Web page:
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1.  Nrf2-Inducing Anti-Oxidation Stress Response in the Rat Liver - New Beneficial Effect of Lansoprazole 
PLoS ONE  2014;9(5):e97419.
Lansoprazole is a potent anti-gastric ulcer drug that inhibits gastric proton pump activity. We identified a novel function for lansoprazole, as an inducer of anti-oxidative stress responses in the liver. Gastric administration of lansoprazole (10–100 mg/kg) to male Wistar rats produced a dose-dependent increase in hepatic mRNA levels of nuclear factor, erythroid-derived 2, -like 2 (Nrf2), a redox-sensitive transcription factor, at 3 h and Nrf2 immunoreactivity (IR) in whole hepatic lysates at 6 h. Conversely, the levels of Kelch-like ECH-associated protein (Keap1), which sequesters Nrf2 in the cytoplasm under un-stimulated conditions, were unchanged. Translocation of Nrf2 into the nuclei of hepatocytes was observed using western blotting and immunohistochemistry. Expression of mRNAs for Nrf2-dependent antioxidant and phase II enzymes, such as heme oxygenase 1 (HO-1), NAD (P) H dehydrogenase, quinone 1 (Nqo1), glutathione S-transferase A2 (Gsta2), UDP glucuronosyltransferase 1 family polypeptide A6 (Ugt1a6), were dose-dependently up-regulated at 3 h. Furthermore, the levels of HO-1 IR were dose-dependently increased in hepatocytes at 6 h. Subcutaneous administration of lansoprazole (30 mg/kg/day) for 7 successive days resulted in up-regulation and nuclear translocation of Nrf2 IR in hepatocytes and up-regulation of HO-1 IR in the liver. Pretreatment with lansoprazole attenuated thioacetamide (500 mg/kg)-induced acute hepatic damage via both HO-1-dependent and -independent pathways. Up-stream networks related to Nrf2 expression were investigated using microarray analysis, followed by data mining with Ingenuity Pathway Analysis. Up-regulation of the aryl hydrocarbon receptor (AhR)-cytochrome P450, family 1, subfamily a, polypeptide 1 (Cyp1a1) pathway was associated with up-regulation of Nrf2 mRNA. In conclusion, lansoprazole might have an alternative indication in the prevention and treatment of oxidative hepatic damage through the induction of both phase I and phase II drug-metabolizing systems, i.e. the AhR/Cyp1a1/Nrf2 pathway in hepatocytes.
doi:10.1371/journal.pone.0097419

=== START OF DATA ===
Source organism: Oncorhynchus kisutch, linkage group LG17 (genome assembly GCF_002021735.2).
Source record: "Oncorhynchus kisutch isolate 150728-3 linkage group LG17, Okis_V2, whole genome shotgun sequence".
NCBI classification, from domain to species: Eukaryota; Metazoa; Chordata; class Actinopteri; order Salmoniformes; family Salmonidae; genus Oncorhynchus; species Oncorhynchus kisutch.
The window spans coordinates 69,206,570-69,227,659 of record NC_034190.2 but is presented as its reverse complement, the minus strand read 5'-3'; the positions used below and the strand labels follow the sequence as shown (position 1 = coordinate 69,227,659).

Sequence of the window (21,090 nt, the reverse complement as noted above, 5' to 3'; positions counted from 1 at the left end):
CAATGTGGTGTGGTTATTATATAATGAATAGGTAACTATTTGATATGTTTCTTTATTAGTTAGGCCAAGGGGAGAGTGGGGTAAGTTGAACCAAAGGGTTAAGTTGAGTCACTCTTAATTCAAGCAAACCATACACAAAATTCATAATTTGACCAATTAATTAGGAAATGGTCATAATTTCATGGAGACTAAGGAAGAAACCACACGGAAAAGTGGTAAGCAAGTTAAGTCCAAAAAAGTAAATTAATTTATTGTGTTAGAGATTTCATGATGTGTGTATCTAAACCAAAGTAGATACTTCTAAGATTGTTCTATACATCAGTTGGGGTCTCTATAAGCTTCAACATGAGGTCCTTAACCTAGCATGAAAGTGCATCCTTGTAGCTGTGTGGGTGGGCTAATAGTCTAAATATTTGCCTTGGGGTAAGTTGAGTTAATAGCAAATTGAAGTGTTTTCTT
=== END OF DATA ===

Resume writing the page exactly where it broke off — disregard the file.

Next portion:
PMCID: PMC4028208  PMID: 24846271
2.  Is Gastrectomy-Induced High Turnover of Bone with Hyperosteoidosis and Increase of Mineralization a Typical Osteomalacia? 
PLoS ONE  2013;8(6):e65685.
Gastrectomy (GX) is thought to result in osteomalacia due to deficiencies in Vitamin D and Ca. Using a GX rat model, we showed that GX induced high turnover of bone with hyperosteoidosis, prominent increase of mineralization and increased mRNA expression of both osteoclast-derived tartrate-resistant acid phosphatase 5b and osteocalcin. The increased 1, 25(OH)2D3 level and unchanged PTH and calcitonin levels suggested that conventional bone and Ca metabolic pathways were not involved or changed in compensation. Thus, GX-induced bone pathology was different from a typical osteomalacia. Gene expression profiles through microarray analysis and data mining using Ingenuity Pathway Analysis indicated that 612 genes were up-regulated and 1,097 genes were down-regulated in the GX bone. These genes were related functionally to connective tissue development, skeletal and muscular system development and function, Ca signaling and the role of osteoblasts, osteoclasts and chondrocytes. Network analysis indicated 9 genes (Aldehyde dehydrogenase 1 family, member A1; Aquaporin 9; Interleukin 1 receptor accessory protein; Very low density lipoprotein receptor; Periostin, osteoblast specific factor; Aggrecan; Gremlin 1; Angiopoietin-like 4; Wingless-type MMTV integration site family, member 10B) were hubs connected with tissue development and immunological diseases. These results suggest that chronic systemic inflammation might underlie the GX-induced pathological changes in bone.